When social causes meet product sales, you get the cause market
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You may not be familiar with the term “cause marketing,” but you’ve probably seen it. At the Paseo Mall in Pasadena, California, a pink-colored LED light display provides a nighttime backdrop. It’s part of the mall’s “Paseo Goes Pink” campaign for Breast Cancer Awareness Month, which is October. Customers are encouraged to take photos of themselves under the lights, which enters them into a raffle.
“The campaign is all month long,” said Sarah Neuman, the spokesperson for the mall. “So from Oct. 1 until the 31st.”
And it’s not just this mall — you can find pink shirts, bracelets, even “Kick the cancer” drink cozies all over the United States.
This practice is generally called cause marketing. It’s different from straight-up philanthropy because the cause itself is intertwined with ads and product sales. Critics say cause marketing has more emphasis on market than cause. California Assembly member Laura Friedman, who is a breast cancer survivor herself, is one of these critics.
“We allow companies to get away with turning products pink,” Friedman said, “and saying that it supports breast cancer research without any accountability about how much they’re giving.”
It can be tricky to figure out exactly how much money cause marketing raises for charities. According to consulting firm ESP, companies spent about $2 billlion on sponsorship last year. But John Trybus, the managing director at the Center for Social Impact Communication at Georgetown told us via email that this number only applies to things like putting their logos on Special Olympics banners. It doesn’t account for merchandise like those drink cozies or for product partnerships where a company donates a percentage of their product sales.
In other words, that $2 billion is only a piece of a much larger market. But while the exact size of the market is hard to measure, one thing is clear: Cause marketing is good for a company’s bottom line.
“Cause marketing is just one way of letting your audience know that you’re caring for the causes that they care about,” said Joe Waters, a cause marketing consultant who runs the site selfishgiving.com. “And that gives you a halo, a reputation, and that, hopefully, will turn into more opportunities for customers to purchase some things from you.”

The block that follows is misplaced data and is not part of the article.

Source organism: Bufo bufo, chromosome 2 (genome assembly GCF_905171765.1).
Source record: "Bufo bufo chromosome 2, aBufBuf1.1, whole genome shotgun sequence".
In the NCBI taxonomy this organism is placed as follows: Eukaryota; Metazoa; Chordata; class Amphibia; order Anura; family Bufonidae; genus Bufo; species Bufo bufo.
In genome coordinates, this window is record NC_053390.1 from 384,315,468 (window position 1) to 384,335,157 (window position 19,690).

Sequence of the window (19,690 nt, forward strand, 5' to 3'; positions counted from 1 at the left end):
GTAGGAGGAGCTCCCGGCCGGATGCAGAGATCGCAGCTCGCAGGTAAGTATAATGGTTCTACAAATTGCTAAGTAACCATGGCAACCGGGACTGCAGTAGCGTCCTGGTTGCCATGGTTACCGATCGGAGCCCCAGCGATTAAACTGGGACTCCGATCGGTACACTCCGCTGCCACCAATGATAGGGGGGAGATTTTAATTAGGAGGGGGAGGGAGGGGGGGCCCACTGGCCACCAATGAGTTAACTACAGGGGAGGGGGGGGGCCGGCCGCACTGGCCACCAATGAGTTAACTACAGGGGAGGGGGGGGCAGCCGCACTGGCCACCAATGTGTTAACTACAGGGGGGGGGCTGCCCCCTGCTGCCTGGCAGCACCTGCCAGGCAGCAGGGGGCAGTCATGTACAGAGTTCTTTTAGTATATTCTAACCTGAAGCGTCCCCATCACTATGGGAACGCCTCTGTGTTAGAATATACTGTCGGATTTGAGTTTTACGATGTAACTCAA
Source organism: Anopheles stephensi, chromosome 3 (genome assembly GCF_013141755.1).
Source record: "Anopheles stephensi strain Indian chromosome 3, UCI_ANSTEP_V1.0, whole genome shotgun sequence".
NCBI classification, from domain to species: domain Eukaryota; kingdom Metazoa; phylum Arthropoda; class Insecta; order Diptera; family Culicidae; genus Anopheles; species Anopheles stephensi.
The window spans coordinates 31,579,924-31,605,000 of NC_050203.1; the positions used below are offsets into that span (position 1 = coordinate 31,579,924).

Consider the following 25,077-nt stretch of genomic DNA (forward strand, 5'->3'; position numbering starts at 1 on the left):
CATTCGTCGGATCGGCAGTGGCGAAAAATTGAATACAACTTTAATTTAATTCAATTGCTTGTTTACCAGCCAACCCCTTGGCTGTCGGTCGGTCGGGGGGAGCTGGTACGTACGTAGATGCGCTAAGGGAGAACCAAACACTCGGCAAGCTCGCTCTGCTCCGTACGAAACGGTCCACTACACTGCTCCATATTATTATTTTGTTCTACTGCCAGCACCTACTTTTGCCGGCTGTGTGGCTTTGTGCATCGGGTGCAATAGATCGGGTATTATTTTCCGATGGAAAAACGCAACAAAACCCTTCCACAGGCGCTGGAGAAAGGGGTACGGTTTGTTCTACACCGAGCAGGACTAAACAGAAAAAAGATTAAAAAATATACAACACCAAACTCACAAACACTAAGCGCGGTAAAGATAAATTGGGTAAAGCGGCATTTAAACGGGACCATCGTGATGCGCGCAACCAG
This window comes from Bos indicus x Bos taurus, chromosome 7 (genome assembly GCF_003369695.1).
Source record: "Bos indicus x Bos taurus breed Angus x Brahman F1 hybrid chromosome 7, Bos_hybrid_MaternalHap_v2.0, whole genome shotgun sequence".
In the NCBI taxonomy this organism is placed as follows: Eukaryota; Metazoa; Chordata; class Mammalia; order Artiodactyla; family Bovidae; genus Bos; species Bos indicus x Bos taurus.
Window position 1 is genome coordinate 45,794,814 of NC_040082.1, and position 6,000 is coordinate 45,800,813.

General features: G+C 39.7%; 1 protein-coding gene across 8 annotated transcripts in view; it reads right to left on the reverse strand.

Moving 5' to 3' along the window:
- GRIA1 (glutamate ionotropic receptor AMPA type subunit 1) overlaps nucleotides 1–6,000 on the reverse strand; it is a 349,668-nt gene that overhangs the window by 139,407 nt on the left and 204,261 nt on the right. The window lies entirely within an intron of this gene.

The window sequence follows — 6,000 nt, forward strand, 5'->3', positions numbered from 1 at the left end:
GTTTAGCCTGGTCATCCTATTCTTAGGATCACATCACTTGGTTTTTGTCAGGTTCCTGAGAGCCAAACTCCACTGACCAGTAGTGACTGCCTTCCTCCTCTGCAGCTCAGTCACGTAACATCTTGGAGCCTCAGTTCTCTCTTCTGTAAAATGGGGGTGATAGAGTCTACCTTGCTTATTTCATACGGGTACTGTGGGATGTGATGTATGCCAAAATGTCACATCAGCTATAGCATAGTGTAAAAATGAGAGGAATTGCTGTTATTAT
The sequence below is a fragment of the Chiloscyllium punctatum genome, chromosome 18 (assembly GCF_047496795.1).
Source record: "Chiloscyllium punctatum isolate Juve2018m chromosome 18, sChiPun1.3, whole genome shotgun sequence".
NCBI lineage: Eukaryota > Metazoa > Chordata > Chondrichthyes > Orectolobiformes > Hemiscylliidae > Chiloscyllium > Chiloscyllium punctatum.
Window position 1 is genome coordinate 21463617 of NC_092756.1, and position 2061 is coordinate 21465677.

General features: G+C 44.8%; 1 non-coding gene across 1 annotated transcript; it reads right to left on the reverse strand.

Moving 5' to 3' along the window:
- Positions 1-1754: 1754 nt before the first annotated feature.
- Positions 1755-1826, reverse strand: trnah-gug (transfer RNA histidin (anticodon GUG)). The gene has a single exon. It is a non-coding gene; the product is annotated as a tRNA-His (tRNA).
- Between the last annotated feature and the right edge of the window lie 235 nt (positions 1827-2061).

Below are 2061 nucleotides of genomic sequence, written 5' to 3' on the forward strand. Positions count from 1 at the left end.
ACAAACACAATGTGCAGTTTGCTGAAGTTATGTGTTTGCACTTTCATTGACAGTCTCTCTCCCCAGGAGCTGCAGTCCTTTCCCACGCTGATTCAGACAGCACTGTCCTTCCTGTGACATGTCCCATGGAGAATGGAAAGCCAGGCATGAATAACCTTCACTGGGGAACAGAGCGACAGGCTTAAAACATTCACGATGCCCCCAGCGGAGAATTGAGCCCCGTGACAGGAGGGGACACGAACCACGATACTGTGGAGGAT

In an interview with Marketplace Weekend host Lizzie O’Leary, Waters said that cause marketing has been really powerful for several brands — Patagonia and Toms shoes, in particular.
“One of the positive signs, I think, in the marketplace,” said Waters, “is that companies are looking at how they can support local organizations. Just as companies are driving towards personalization in their communications with consumers. They’re really trying to personalize.”
Still, Waters admitted, some businesses are much more interested in the marketing, not so much in the cause. In 2013, a report from ESPN revealed that of the profits made from the NFL’s Breast Cancer Awareness merchandise, only a small portion made it back to the American Cancer Society — about $11.25 for every $100.
“There are some great examples out there of companies who have who really helped causes with their missions,” Waters said. “The NFL is not a great example of someone who is giving back a lot with their campaigns.”
At the same time, Waters doesn’t think that the corporate checkbook is necessarily the best way to help out a cause. Instead, he said, it’s about reaching the customer.
“The best thing a company can do is activate its stakeholders to support a cause,” Waters said.
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